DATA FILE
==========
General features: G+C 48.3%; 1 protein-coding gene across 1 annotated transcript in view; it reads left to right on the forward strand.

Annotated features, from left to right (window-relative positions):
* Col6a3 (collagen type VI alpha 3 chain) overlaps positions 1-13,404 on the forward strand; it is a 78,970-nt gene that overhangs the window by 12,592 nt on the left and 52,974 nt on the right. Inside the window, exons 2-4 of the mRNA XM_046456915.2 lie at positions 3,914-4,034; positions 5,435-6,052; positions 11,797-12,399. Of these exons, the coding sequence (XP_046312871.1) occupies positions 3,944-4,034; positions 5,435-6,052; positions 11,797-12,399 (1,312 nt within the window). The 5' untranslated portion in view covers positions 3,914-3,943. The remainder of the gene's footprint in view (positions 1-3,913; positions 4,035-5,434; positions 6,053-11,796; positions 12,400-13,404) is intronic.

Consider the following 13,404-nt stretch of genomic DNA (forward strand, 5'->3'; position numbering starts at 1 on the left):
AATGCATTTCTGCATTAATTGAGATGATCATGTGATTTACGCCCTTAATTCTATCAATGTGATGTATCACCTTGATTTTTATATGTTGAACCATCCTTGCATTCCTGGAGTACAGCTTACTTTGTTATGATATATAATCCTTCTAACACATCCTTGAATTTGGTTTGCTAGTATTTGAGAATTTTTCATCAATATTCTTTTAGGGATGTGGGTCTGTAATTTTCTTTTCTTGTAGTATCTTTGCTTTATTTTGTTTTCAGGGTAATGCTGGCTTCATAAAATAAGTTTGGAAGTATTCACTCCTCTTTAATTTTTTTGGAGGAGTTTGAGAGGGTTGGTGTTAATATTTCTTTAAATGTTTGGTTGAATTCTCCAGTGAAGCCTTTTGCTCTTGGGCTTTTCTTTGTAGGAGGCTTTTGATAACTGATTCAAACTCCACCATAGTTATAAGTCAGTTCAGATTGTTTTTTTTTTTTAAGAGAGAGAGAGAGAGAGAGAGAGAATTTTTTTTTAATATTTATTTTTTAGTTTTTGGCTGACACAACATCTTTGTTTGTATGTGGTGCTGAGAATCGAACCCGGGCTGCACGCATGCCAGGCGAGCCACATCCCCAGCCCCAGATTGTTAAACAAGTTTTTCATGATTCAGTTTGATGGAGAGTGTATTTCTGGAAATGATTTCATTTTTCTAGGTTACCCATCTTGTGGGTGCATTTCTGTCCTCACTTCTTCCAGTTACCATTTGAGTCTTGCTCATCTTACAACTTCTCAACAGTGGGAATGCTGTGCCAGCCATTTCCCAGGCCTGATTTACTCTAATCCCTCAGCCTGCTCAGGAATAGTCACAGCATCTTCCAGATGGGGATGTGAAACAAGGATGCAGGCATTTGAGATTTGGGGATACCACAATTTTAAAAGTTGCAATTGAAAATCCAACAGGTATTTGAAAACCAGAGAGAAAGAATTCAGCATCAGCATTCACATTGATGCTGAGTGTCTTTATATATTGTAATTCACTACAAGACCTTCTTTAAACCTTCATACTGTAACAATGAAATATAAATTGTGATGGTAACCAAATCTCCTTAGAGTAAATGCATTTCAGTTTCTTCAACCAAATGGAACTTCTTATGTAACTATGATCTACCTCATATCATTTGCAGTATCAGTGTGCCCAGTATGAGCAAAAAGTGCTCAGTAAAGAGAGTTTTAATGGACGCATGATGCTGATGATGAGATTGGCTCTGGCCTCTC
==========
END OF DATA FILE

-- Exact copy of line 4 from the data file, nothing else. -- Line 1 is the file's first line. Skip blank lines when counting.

Consider the following 13,404-nt stretch of genomic DNA (forward strand, 5'->3'; position numbering starts at 1 on the left):